Renault Duster 1.5dCi TechRoad auto R332 900 ¬- Best buy
• Ford EcoSport 1.0T Titanium auto R357 300
Haval H2 1.5T Luxury auto R329 900 – Good option, facelift just launched
• Mahindra XUV 300 1.5 TD R324 999
Suzuki Vitara 1.4T GLX auto R399 900 – Solid alternative
• Kia Seltos 1.6 EX auto R371 999
• Hyundai Creta 1.6 Exec LE auto R397 900

The warranty for the T-Cross is still only 3 years or 120 000 km.
The small SUV/ crossover market segment is wide open. Take your time and go and test drive a number of cars before deciding, especially the three cars which have been highlighted.

 

 

VW T-Cross launched

Sangria, Ibiza, Real Madrid, Flamenco, Toledo…  Navarra.

VW T-Cross

It’s Spain right? The home of the new baby VW SUV – T-Cross. Made in Spain. Some of the Iberian vibe rubbed off on the T-Cross. Its viby, warm, looks stunning in and out, especially in the orange guise.

The trend away from sedans is growing momentum, even taking sales away from hatches. People just love their multi-purpose vehicles from crossovers to SUVs. VW is not immune to this phenomenon. Sales of their big sedans, as well as Passat and Jetta has plummeted.

Wolfsburg had to make a plan, partly in case hatch sales also started evaporating.

Volkswagen have had a medium SUV in the Toureg and a small one with the Tiguan but needed a compact car to cover that end of the market.

VW are bringing two smaller SUV/ crossovers to market. The first one, available now, is the T-Cross. Next year a more funky, less adventure orientated model, the T-Roc will join the fleet.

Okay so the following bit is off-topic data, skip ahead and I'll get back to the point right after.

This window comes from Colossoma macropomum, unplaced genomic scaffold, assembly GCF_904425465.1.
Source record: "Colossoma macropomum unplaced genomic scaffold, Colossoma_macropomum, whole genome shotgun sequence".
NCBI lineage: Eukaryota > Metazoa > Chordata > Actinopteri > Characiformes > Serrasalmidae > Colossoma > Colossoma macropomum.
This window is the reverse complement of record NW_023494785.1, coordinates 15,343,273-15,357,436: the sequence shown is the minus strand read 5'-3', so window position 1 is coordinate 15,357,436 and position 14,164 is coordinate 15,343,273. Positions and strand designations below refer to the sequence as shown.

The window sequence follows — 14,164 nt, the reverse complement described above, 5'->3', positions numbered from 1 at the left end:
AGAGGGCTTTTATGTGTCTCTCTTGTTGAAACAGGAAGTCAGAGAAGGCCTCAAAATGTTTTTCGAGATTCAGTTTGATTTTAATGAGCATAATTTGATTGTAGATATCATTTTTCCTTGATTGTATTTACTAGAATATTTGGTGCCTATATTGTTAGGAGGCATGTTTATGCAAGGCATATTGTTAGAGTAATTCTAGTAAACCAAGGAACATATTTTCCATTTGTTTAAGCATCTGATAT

Its all about the size.

The T-Cross is 4.2 metres in length, 182 mm more than the Polo and 11 centimetres shorter than the T-Roc . The difference in height is even more obvious: the T-Cross measures 1 584 mm compared to the Polo’s 1 461 millimetres. The wheelbase of 2 551 millimetres increases the space and roomy feel. The elevated seat position is typical of an SUV. The driver and front passenger sit 597 mm above the road. The car is also wider at 1756mm and rides higher 180mm than the Polo.

The boot packs in from 377 to 455 litres. With the rear seat back that folds down you can create a flat loading space with up to 1 281 litres of space as the sliding rear seat can be adjusted by 14 cm.

T-Cross offers three trim levels starting with the Trendline (which will only be available next year).

The Comfortline trim comes standard with 16-inch ‘Belmont’ alloy wheels, black roof rails, front fog lights, leather multi-function steering wheel with multi-function display, Park Distance Control (front and rear), cruise control, Light and Sight Package and a front centre arm rest.

The third variant, the Highline, has additional standard features which include Comfort Sports Seats, Inductive Wireless Mobile Charging, Driving Profile Selection, Climatronic Aircon, LED Headlights, Composition Media with App-Connect and 18-inch ‘Cologne’ alloy wheels.

There is an optional sound system from renowned US brand Beats with a 300-watt, 8-channel amplifier and a separate subwoofer in the luggage compartment. It produces a rounded, full sound.